Did You Receive a Drone This Holiday Season?
LEGAL UPDATE – Know the Rules of the Sky Before you Fly!
As expected, many received a drone this holiday season.1 There are, however, certain recently enacted federal regulations that must be satisfied prior to lift-off. Effective December 21, 2015, anyone who owns a drone of a certain weight must register with the Federal Aviation Administration’s Unmanned Aircraft System (“UAS”) registry before they fly outdoors.2 Further, a drone pilot must be familiar with no-drone zones3 and mindful of privacy concerns.4
For aircraft operations in the vicinity of aerial demonstrations and major sporting events, the Federal Aviation Administration (“FAA”) has authority to establish Temporary Flight Restrictions (“TFRs”) to protect persons or property on the ground or in the air, to maintain air safety and efficiency, or to prevent the unsafe congestion of aircraft in the vicinity of an aerial demonstration or sporting event.5
All owners using a drone for commercial purposes (other than for hobby or recreation) must first seek approval from the FAA pursuant to section 333 of the FAA Modernization and Reform Act of 2012.6 Currently, this authority is being leveraged to grant case-by-case authorization for certain drones to perform commercial operations. As of January 5, 2016, the FAA granted 2,817 commercial drone petitions.
Now you know the rules of the sky! Safe travels.
1 This article will address the recently enacted federal registration requirements regarding drones. For a further discussion of drones, see http://jpfirm.com/2015/holiday-shopping-drone-purchases-expected-to-soar/.
2 Owners must register their drones online if it weighs more than 0.55 lbs. and less than 55 lbs. There is a $5.00 registration fee (register by January 20, 2016, and the fee will be refunded). Your registration is valid for three years. Once you receive a registration number, you can use it on all of your drones if they meet the online registration criteria. You must mark the registration number on all aircraft you own so that it is visible (e.g. by engraving, creating a permanent label, or utilizing a permanent marker). The owner must be 13 years of age or older and a U.S. citizen or legal permanent resident. To register, visit: https://registermyuas.faa.gov/.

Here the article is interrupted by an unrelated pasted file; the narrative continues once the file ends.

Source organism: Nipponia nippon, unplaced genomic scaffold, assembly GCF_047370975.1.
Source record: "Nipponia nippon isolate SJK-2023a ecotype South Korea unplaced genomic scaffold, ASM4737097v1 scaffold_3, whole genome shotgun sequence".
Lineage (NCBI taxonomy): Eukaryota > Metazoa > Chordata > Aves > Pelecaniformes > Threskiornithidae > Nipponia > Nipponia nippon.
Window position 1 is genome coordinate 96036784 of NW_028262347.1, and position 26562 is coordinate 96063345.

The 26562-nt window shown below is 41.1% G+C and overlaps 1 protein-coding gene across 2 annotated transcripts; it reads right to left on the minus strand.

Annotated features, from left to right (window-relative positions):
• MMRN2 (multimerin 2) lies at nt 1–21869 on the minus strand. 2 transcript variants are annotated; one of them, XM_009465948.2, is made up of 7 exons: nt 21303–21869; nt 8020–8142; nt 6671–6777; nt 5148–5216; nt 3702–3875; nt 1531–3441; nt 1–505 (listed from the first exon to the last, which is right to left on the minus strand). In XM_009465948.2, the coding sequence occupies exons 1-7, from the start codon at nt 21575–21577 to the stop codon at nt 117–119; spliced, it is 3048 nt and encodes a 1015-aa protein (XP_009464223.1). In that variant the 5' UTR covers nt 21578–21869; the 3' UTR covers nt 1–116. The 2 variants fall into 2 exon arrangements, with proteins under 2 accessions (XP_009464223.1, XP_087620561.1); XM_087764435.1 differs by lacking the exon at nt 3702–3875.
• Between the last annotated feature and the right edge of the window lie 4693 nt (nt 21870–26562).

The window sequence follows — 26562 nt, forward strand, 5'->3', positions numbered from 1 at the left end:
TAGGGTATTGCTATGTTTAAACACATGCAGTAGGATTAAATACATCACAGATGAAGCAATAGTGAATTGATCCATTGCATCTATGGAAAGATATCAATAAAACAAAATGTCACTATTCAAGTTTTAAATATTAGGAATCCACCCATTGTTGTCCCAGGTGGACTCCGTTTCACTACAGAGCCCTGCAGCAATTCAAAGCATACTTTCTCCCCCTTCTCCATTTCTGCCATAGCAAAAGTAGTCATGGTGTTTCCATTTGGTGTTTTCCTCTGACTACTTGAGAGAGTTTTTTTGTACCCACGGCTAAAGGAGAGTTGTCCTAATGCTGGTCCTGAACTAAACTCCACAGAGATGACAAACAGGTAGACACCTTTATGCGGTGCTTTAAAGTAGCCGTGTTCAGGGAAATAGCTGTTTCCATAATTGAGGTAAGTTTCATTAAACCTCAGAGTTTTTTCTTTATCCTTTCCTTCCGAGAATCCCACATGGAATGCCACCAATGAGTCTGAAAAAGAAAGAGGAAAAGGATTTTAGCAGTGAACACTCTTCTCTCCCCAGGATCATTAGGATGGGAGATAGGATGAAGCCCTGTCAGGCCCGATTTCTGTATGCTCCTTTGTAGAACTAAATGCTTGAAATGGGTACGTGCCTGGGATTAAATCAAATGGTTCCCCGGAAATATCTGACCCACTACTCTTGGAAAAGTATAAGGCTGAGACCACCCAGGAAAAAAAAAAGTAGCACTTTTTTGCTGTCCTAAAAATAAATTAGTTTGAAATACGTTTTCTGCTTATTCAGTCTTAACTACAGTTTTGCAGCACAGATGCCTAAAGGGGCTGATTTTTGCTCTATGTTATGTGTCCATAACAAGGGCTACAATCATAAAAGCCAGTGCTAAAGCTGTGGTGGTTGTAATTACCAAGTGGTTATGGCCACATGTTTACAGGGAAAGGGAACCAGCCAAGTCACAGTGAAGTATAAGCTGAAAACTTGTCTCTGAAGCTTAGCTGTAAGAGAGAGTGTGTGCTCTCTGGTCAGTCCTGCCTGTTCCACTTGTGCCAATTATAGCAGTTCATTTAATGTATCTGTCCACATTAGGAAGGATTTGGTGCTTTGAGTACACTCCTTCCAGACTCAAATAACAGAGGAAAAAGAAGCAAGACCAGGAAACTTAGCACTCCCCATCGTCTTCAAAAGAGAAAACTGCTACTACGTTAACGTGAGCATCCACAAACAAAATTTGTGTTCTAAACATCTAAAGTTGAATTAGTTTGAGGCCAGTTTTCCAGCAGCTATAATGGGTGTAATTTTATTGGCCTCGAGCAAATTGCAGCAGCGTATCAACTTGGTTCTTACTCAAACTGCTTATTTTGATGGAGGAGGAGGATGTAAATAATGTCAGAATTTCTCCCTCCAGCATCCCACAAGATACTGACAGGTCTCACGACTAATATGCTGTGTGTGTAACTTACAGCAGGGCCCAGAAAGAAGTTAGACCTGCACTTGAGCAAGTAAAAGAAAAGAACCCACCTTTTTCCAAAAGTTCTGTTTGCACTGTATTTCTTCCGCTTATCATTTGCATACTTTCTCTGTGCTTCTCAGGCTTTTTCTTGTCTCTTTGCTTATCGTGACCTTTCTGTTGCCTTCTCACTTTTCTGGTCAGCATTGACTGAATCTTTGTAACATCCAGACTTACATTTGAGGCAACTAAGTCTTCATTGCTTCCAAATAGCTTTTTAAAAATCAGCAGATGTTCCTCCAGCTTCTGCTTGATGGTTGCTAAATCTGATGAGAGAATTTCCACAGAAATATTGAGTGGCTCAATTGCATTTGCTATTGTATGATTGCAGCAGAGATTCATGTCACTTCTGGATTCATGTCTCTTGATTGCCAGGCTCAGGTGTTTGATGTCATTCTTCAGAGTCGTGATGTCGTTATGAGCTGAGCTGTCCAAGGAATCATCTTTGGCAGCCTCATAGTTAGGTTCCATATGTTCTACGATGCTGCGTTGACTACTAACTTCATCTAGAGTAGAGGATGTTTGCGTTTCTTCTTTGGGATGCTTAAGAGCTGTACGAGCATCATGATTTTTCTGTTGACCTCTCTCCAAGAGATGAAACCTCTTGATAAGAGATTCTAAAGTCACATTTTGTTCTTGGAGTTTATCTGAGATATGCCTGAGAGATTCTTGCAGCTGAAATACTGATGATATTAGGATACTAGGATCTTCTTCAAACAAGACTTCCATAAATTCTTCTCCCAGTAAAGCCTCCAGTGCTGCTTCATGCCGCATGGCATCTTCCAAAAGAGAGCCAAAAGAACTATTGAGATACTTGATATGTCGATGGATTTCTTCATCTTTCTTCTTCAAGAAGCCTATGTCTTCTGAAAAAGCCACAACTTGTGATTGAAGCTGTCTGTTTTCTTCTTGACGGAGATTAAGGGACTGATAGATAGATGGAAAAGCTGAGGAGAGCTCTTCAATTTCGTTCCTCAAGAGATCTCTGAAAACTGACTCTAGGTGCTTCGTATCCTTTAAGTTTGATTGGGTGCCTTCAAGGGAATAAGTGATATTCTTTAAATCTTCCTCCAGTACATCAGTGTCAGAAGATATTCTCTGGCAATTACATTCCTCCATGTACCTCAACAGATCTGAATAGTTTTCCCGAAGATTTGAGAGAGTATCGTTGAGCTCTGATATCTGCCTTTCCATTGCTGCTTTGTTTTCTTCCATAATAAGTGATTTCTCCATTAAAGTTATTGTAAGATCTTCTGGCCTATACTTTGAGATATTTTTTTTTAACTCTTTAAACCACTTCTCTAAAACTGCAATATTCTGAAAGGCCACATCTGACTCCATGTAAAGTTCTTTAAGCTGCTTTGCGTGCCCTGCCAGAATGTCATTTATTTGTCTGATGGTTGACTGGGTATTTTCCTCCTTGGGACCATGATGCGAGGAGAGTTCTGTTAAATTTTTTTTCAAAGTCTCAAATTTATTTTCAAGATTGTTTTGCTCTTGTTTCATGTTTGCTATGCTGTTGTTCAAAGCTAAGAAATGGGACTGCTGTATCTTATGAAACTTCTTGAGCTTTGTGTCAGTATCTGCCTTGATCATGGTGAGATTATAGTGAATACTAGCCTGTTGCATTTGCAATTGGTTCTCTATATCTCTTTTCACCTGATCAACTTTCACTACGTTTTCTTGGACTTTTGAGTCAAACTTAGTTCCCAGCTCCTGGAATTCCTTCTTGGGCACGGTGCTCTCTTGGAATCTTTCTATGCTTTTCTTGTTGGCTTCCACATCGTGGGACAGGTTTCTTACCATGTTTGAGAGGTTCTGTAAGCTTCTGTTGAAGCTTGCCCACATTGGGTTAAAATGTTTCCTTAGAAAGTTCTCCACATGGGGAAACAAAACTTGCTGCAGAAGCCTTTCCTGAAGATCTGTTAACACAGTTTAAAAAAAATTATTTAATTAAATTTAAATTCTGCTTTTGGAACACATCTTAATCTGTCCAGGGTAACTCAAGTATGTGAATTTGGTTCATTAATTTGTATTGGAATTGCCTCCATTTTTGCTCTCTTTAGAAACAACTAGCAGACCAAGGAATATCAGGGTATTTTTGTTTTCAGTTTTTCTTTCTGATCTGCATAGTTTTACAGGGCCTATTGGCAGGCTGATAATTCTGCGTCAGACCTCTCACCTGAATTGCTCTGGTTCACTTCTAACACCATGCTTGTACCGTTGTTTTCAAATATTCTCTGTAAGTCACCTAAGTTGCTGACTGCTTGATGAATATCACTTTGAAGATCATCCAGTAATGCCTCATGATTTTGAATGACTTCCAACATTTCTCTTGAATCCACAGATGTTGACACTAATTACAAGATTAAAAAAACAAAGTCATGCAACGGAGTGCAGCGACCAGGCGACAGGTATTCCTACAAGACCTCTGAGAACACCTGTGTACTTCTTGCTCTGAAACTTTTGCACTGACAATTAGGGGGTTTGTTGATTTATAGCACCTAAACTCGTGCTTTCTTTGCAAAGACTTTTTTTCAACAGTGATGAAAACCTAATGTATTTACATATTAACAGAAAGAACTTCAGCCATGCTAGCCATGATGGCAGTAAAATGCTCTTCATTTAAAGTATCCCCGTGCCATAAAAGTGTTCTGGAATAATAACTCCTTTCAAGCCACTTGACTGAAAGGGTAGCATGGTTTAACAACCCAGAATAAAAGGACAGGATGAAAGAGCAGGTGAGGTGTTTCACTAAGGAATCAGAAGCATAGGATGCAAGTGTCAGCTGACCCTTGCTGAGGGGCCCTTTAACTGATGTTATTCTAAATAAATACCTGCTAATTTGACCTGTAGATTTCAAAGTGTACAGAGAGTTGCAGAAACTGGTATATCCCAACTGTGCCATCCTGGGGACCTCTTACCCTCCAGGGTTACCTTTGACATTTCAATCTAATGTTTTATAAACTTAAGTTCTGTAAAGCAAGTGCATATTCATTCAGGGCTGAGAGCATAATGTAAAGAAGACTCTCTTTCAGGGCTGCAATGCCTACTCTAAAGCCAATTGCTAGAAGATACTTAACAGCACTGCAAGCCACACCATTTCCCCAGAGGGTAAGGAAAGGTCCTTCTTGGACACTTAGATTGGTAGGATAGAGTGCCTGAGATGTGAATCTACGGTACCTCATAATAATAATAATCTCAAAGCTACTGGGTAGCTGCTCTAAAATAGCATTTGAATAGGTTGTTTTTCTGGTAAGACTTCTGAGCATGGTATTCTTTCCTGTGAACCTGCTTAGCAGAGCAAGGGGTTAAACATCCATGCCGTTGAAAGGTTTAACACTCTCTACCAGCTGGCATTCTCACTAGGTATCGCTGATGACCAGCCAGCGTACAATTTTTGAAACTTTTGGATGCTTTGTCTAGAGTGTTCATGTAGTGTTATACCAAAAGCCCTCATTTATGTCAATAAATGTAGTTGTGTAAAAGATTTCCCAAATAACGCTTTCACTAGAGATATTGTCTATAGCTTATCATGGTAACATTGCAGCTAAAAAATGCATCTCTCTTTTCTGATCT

Owners must register their drones by paper application if it meets the following guidelines:
- Your drone is used for commercial purposes;
- Your drone is used for other than hobby and recreation;
- Your drone is greater than 55 lbs.; or
- You intend to operate your drone outside of the United States.
People who previously operated their drone must register by February 19, 2016. Failure to register may result in civil and criminal penalties.
3 Review the U.S. Air Space before you fly by visiting http://knowbeforeyoufly.org/air-space-map/. Also, the B4UFLY app for iOS is now available for free download in the App Store. For an example of no-drone zones, visit https://www.mapbox.com/drone/no-fly/.
4 See Florida Statutes § 934.50(3)(b) (2015), “A person may not use a drone equipped with an imaging device to record an image of privately owned real property or of the owner, tenant, occupant, invitee, or licensee of such property with the intent to conduct surveillance on the individual or property captured in the image in violation of such person’s reasonable expectation of privacy without his or her written consent. For purposes of this section, a person is presumed to have a reasonable expectation of privacy on his or her privately owned real property if he or she is not observable by persons located at ground level in a place where they have a legal right to be, regardless of whether he or she is observable from the air with the use of a drone.”
An aggrieved party may initiate a civil action seeking injunctive relief, compensatory damages, and punitive damages. The prevailing party is also entitled to their reasonable attorney fees. Florida Statutes § 934.50(5) (2015).
5 14 C.F.R. § 91.145. See FDC 9/5151, issued under 14 C.F.R. § 99.7 on “Special Security Instructions,” restricts flight over stadiums during Major League Baseball (“MLB”), National Football League (“NFL”) regular season, NCAA football, and motor speedway events. The so-called “stadium TFR” prohibits all aircraft and parachute operations at or below 3,000 AGL within a 3 nm radius of any stadium with a seating capacity of 30,000 or more people when there is an MLB game, regular or post-season NFL game, NCAA Division I football game, or major motor speedway event occurring. This TFR applies to the entire US domestic national airspace system, and takes effect from one hour before the scheduled event time until one hour after the event concludes.
6 Aircraft Registration requirements and directions are provided in Title 14 C.F.R. § 47. For step-by-step instructions, visit https://www.faa.gov/licenses_certificates/aircraft_certification/aircraft_registry/UA/#SmallUA.